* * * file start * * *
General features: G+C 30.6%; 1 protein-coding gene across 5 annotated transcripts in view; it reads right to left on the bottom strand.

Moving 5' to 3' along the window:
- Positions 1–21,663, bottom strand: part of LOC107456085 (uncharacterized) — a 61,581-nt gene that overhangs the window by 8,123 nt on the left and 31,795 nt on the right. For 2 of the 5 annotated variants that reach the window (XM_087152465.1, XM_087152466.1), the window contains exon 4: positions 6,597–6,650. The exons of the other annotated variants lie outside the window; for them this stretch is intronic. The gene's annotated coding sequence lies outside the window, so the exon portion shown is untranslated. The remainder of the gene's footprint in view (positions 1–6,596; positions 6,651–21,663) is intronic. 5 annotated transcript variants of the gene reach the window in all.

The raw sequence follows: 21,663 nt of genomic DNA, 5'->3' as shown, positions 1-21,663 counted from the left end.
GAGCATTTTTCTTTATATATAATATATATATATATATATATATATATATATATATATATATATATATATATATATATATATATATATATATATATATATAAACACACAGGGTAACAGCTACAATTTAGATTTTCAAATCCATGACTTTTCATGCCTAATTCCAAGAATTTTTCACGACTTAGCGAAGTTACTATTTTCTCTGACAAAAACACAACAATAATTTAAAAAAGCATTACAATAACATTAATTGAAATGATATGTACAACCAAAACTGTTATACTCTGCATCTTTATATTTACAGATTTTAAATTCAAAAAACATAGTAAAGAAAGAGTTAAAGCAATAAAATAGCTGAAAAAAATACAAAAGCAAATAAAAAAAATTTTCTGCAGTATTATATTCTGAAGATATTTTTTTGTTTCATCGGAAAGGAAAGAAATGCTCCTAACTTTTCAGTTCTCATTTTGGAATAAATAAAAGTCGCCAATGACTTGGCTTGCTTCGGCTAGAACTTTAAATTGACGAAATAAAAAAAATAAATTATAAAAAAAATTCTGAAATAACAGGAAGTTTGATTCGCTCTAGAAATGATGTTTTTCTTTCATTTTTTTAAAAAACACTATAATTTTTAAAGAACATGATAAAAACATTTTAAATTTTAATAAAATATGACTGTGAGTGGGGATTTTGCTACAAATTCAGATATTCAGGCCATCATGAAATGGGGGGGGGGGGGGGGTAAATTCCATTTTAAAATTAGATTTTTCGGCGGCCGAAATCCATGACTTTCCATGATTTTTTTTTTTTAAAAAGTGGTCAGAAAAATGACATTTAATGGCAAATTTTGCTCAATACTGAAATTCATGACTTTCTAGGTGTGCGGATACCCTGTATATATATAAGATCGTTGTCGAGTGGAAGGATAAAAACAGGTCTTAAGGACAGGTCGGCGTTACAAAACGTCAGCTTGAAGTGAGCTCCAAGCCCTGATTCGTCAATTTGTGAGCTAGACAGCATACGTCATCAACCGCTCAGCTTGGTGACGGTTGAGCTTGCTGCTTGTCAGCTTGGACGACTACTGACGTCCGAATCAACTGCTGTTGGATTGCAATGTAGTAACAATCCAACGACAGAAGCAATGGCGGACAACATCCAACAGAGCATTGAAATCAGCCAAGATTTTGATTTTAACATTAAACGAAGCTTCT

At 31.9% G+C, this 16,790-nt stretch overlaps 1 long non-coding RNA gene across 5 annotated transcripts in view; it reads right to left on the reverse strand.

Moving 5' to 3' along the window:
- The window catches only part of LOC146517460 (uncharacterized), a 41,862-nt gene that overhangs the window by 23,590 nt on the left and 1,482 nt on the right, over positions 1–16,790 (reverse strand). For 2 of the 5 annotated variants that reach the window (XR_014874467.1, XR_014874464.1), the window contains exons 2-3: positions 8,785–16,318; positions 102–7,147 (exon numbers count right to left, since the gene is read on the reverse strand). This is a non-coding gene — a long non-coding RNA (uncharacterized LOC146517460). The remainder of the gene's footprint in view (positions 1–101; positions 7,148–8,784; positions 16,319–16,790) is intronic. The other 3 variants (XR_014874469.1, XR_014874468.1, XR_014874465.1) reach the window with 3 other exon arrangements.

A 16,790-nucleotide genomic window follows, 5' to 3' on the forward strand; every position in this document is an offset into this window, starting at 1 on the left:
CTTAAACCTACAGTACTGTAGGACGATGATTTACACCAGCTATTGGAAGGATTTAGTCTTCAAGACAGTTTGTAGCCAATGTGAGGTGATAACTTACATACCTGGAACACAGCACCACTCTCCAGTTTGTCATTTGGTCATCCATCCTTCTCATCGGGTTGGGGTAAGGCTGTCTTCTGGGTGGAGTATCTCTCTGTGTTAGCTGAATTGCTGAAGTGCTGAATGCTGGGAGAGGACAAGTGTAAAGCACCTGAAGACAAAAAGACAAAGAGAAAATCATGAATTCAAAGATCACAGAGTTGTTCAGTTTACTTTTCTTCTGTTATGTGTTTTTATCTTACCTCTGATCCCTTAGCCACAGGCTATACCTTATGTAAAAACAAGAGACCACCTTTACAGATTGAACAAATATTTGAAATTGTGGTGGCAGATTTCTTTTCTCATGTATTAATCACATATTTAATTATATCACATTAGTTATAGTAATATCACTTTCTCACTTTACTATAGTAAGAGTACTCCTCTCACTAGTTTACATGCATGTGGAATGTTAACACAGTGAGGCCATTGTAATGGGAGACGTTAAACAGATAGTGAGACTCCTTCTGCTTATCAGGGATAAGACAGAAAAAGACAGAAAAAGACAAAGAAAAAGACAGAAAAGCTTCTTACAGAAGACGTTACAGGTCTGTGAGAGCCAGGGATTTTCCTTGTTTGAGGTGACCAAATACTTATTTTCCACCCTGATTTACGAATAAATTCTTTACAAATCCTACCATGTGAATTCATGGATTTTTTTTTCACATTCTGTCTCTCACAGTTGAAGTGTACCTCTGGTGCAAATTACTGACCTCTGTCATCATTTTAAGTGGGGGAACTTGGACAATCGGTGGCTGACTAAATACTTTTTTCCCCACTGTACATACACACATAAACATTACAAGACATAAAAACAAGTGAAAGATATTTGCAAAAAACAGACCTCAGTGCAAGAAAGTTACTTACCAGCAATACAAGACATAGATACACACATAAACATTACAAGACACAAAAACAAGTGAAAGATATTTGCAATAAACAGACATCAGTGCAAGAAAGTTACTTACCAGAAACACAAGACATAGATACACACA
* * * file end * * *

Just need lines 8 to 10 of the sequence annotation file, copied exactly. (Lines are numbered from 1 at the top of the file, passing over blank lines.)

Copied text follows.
- The window catches only part of LOC146517460 (uncharacterized), a 41,862-nt gene that overhangs the window by 23,590 nt on the left and 1,482 nt on the right, over positions 1–16,790 (reverse strand). For 2 of the 5 annotated variants that reach the window (XR_014874467.1, XR_014874464.1), the window contains exons 2-3: positions 8,785–16,318; positions 102–7,147 (exon numbers count right to left, since the gene is read on the reverse strand). This is a non-coding gene — a long non-coding RNA (uncharacterized LOC146517460). The remainder of the gene's footprint in view (positions 1–101; positions 7,148–8,784; positions 16,319–16,790) is intronic. The other 3 variants (XR_014874469.1, XR_014874468.1, XR_014874465.1) reach the window with 3 other exon arrangements.

A 16,790-nucleotide genomic window follows, 5' to 3' on the forward strand; every position in this document is an offset into this window, starting at 1 on the left:
CTTAAACCTACAGTACTGTAGGACGATGATTTACACCAGCTATTGGAAGGATTTAGTCTTCAAGACAGTTTGTAGCCAATGTGAGGTGATAACTTACATACCTGGAACACAGCACCACTCTCCAGTTTGTCATTTGGTCATCCATCCTTCTCATCGGGTTGGGGTAAGGCTGTCTTCTGGGTGGAGTATCTCTCTGTGTTAGCTGAATTGCTGAAGTGCTGAATGCTGGGAGAGGACAAGTGTAAAGCACCTGAAGACAAAAAGACAAAGAGAAAATCATGAATTCAAAGATCACAGAGTTGTTCAGTTTACTTTTCTTCTGTTATGTGTTTTTATCTTACCTCTGATCCCTTAGCCACAGGCTATACCTTATGTAAAAACAAGAGACCACCTTTACAGATTGAACAAATATTTGAAATTGTGGTGGCAGATTTCTTTTCTCATGTATTAATCACATATTTAATTATATCACATTAGTTATAGTAATATCACTTTCTCACTTTACTATAGTAAGAGTACTCCTCTCACTAGTTTACATGCATGTGGAATGTTAACACAGTGAGGCCATTGTAATGGGAGACGTTAAACAGATAGTGAGACTCCTTCTGCTTATCAGGGATAAGACAGAAAAAGACAGAAAAAGACAAAGAAAAAGACAGAAAAGCTTCTTACAGAAGACGTTACAGGTCTGTGAGAGCCAGGGATTTTCCTTGTTTGAGGTGACCAAATACTTATTTTCCACCCTGATTTACGAATAAATTCTTTACAAATCCTACCATGTGAATTCATGGATTTTTTTTTCACATTCTGTCTCTCACAGTTGAAGTGTACCTCTGGTGCAAATTACTGACCTCTGTCATCATTTTAAGTGGGGGAACTTGGACAATCGGTGGCTGACTAAATACTTTTTTCCCCACTGTACATACACACATAAACATTACAAGACATAAAAACAAGTGAAAGATATTTGCAAAAAACAGACCTCAGTGCAAGAAAGTTACTTACCAGCAATACAAGACATAGATACACACATAAACATTACAAGACACAAAAACAAGTGAAAGATATTTGCAATAAACAGACATCAGTGCAAGAAAGTTACTTACCAGAAACACAAGACATAGATACACACA